Friday December 13, 2019
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Facebook Mistakenly Deletes Mark Zuckerberg’s Old Posts

The spokesperson added that they didn't know how many total posts were deleted

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A spokesperson from the company reportedly said many of Zuckerberg's old posts about Facebook can still be found on the company's blog and in its newsroom. Wikimedia

In a bizarre incident, social networking giant Facebook has said that it “mistakenly deleted” CEO Mark Zuckerberg’s old posts, some of them dating back to 2007 and 2008.

A spokesperson from the company reportedly said many of Zuckerberg’s old posts about Facebook can still be found on the company’s blog and in its newsroom.

“A few years ago some of Mark’s posts were mistakenly deleted due to technical errors. The work required to restore them would have been extensive and not guaranteed to be successful so we didn’t do it,” CNET quoted a Facebook spokesperson as saying on Friday.

The spokesperson added that they didn’t know how many total posts were deleted.

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The total number of vanished posts could be significantly higher, as the very nature of the issue makes it extremely difficult to make a full accounting of what exactly has gone missing over the years. VOA

The total number of vanished posts could be significantly higher, as the very nature of the issue makes it extremely difficult to make a full accounting of what exactly has gone missing over the years.

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“These disappearances, along with other changes Facebook has made to how it saves its archive of announcements and blog posts, make it much harder to parse the social network’s historical record.

“This makes it far more difficult to hold the company, and Zuckerberg himself, accountable to past statements — particularly during a period of intense scrutiny of the company in the wake of a string of scandals,” the Business Insider said. (IANS)

Next Story

Facebook Loses its Place in Glassdoor’s ‘Best Places to Work’ List

The Top-100 list by Glassdoor is for large organisations or those with at least 1,000 employees. It bases its rankings on eight factors, including work/life balance, compensation and benefits and senior management, among others

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Social Media, Facebook, Authenticity, Posts
The social media application, Facebook is displayed on Apple's App Store, July 30, 2019. VOA

Mired in several controversies amid break-up calls from the US lawmakers, Facebook has once again slipped off Glassdoor’s “Best Places to Work” list for a second year in a row.

Facebook dropped to 23rd best place to work, falling 16 spots from last year’s position, and its award score fell from a 4.5 to 4.4 out of a perfect 5, according to the annual listing by the leading job website.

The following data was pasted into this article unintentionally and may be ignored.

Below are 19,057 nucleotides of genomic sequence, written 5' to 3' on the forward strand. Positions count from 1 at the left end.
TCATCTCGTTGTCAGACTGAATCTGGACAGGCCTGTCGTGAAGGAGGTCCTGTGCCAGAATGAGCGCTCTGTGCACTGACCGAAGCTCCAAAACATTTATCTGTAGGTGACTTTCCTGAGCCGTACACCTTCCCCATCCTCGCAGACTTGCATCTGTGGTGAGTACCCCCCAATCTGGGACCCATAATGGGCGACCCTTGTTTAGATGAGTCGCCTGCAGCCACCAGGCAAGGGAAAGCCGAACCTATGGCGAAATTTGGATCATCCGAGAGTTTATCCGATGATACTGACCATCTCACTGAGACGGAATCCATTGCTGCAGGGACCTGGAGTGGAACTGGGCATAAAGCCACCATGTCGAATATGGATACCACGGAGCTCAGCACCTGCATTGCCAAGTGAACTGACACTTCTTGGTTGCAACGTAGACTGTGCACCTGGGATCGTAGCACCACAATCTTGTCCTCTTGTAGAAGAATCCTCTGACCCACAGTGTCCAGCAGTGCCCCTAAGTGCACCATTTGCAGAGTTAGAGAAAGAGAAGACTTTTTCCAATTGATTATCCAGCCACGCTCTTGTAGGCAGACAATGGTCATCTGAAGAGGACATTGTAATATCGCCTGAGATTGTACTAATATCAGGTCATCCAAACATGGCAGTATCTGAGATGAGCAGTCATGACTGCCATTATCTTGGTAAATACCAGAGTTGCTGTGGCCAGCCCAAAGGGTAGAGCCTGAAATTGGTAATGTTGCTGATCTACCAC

The top three spots are occupied by leading growth platform HubSpot, management consultancy firm Bain & Company and market leader in electronic signatures DocuSign, respectively.

Among the tech companies, Google is at 11th spot, LinkedIn at 12th, Microsoft at 21st, Salesforce at 34th, VMware at 36th, Adobe at 39th, Cisco at 77th, Accenture at 83th and Apple at 84th (the Cupertino-based iPhone maker slipped 13 spots from the last year’s list).

Amazon once again failed to enter the list of 100.

For Facebook, 2019 has been bad on the diplomatic front. Several US Senators have called for breaking up the social network amid repeated data breaches and privacy violations on the platform.

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Facebook has failed to comply with the subpoenas for more information related to the ongoing privacy investigation into its alleged privacy violations and Cambridge Analytica, the media has reported. Pixabay

Democratic presidential candidate Senator Kamala Harris has stressed that authorities should take a serious look at breaking up Facebook as the social network platform is a “utility that has gone unregulated”.

Another Democratic 2020 candidate Senator Elizabeth Warren has also stressed upon the possibility of breaking up Facebook.

Facebook CEO Mark Zuckerberg, however, rejected these calls, saying the size of the social media giant was actually a benefit to its users and the security of the democratic process.

Zuckerberg has promised his employees to “fight and win” if Democratic presidential hopeful Warren wins the 2020 election and moves forward with her stated plan to break up the big US tech firms.

Also Read: Here’s What India’s Privacy Bill Requires from Social Media Firms

The company in July agreed to pay record-breaking $5 billion to the Federal Trade Commission (FTC) as fine for users’ privacy violations in the Cambridge Analytica data scandal involving millions of users.

The US FTC is also investigating Facebook for potential monopolistic practices.

The Top-100 list by Glassdoor is for large organisations or those with at least 1,000 employees. It bases its rankings on eight factors, including work/life balance, compensation and benefits and senior management, among others. (IANS)